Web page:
CP editorial: Is organic produce worth the extra cost?

Your local grocery store serves as a battlefield for an advertising war in which producers fight for the attention of the consumer. Down every aisle, there are more products than anyone would care to count, and each one uses different catch phrases and eye-catching packaging in order to stand out on the shelf.

While nearly every packaged food item has some sort of label on it, consumers might be surprised to find that these same techniques are also employed in the produce section.  

But advertising in the produce section is different than many other items found in the grocery store because they typically use significantly less packaging. Additionally, produce has to be able to speak for itself.

If a piece of fruit looks to be rotten, then no one is going to want to purchase it. This means that producers have to go to great lengths to keep produce fresh for a longer period of time. The use of genetically modified organisms (GMOs) in recent years has allowed this to happen.

As GMO usage has become more common in agriculture, there has been backlash from some consumers who believe the practice to be harmful. Many consumers believe that GMOs are not safe for human consumption and believe that organic foods are much healthier than the alternative.

In order for a product to be labeled as “organic,” it must meet the guidelines put in place by the U.S. Department of Agriculture. These guidelines include restricting the usage of pesticides to only those that have been approved for organic farming and keeping organic and non-organic foods separate.

Additionally, the usage of GMOs, synthetic fertilizers, growth hormones, and artificial preservatives, flavors and colorings are also banned. Because of these additional measures producers must take in order to be considered an organic operation, many consumers believe these organic products to be healthier than conventional ones.

A negative association with purchasing organic produce is the cost. On average, organic products are more expensive than those grown conventionally. According to a study done by Consumer Reports, organic produce is around 20 percent more expensive than the conventional counterpart.

This number varies between products, with the highest difference being listed as a 107 percent markup for baby carrots.

While these products are more expensive, there is very little evidence that shows there is a nutritional advantage to purchasing and consuming organic foods.

For many consumers, the fear of pesticide usage in produce is the motivation to purchase organic. In reality, organic producers are still using pesticides to manage their crops. While there are fewer traces of pesticides found in organic produce, the miniscule levels of residue found on conventional produce are considered to be safe by USDA standards.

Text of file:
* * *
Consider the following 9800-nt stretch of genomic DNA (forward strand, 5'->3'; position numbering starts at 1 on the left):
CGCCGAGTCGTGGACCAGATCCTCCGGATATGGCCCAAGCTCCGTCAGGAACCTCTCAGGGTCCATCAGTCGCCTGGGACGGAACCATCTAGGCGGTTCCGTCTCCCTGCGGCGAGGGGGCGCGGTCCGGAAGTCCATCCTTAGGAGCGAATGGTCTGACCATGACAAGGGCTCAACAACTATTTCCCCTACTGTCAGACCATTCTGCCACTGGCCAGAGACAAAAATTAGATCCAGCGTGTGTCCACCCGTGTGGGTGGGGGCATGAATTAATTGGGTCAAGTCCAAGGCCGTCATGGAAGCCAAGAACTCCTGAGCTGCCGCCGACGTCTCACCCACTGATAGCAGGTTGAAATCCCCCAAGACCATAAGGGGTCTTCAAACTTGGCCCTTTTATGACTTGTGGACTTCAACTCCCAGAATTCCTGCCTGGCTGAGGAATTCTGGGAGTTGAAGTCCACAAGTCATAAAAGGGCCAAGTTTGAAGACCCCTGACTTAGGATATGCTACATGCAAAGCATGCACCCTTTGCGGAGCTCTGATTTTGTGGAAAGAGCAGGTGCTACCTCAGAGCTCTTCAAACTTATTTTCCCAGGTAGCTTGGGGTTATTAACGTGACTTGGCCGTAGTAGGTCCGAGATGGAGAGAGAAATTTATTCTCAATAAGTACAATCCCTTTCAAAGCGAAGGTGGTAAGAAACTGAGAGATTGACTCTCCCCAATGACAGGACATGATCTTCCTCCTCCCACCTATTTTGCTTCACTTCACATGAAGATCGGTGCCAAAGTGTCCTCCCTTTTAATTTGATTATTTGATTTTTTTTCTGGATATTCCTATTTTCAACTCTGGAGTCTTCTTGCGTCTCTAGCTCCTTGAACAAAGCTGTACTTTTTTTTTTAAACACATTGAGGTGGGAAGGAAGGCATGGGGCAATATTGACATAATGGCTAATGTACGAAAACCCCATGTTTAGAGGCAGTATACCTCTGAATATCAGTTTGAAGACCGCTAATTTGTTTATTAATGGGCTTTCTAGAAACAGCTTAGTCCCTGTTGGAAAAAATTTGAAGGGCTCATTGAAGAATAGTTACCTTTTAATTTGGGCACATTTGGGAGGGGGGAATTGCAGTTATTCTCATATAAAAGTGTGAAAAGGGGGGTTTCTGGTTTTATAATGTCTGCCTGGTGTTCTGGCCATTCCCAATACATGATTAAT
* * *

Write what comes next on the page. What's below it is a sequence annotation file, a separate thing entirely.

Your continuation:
Even though organic producers are banned from using synthetic pesticides on their crops, they are still able to use pesticides that are considered “organic,” and the long-term health effects of these non-synthetic pesticides have not yet been discovered.

“There’ve been a number of studies examining the macro- and micronutrient content, but whether organically or conventionally grown, the foods are really similar for vitamins, minerals, and carbohydrates,” said Kathy McManus, director of the Department of Nutrition at Harvard-affiliated Brigham and Women’s Hospital.

In the food industry, companies use labels such as “organic” to convince consumers that they are getting a bigger bang for their buck when in reality, they are receiving a product that has a nearly identical, cheaper counterpart.

For consumers who have not done their research on what they are purchasing, it is easy to think they are making a choice that is ultimately going to make them healthier. If you want to continue purchasing organic foods, by all means, go for it. However, please do not assume that you are making healthier choices than those of us who stick to conventional products.

Hannah Adkisson

About the Author Hannah Adkisson

My name is Hannah Adkisson and I am a freshman majoring in Agribusiness Management at the University of Missouri. While I am originally from Centralia, Missouri, I consider myself a Columbia “local” because I have always lived a mere 30 minutes away. When I was a little girl, I loved telling stories, especially ones that made people laugh. As I got older, this love of storytelling developed into a love for writing. Everything from the short stories I used to write in my fifth grade writing class, to the articles I wrote for my town’s newspaper my senior year of high school, has shaped me into the writer I am today. In my eyes, storytelling is important because it can do everything from teaching someone about a new innovation to entertaining and bringing people together. Through storytelling, I hope to be a voice for the agriculture industry and to help bridge the gap between consumers and producers.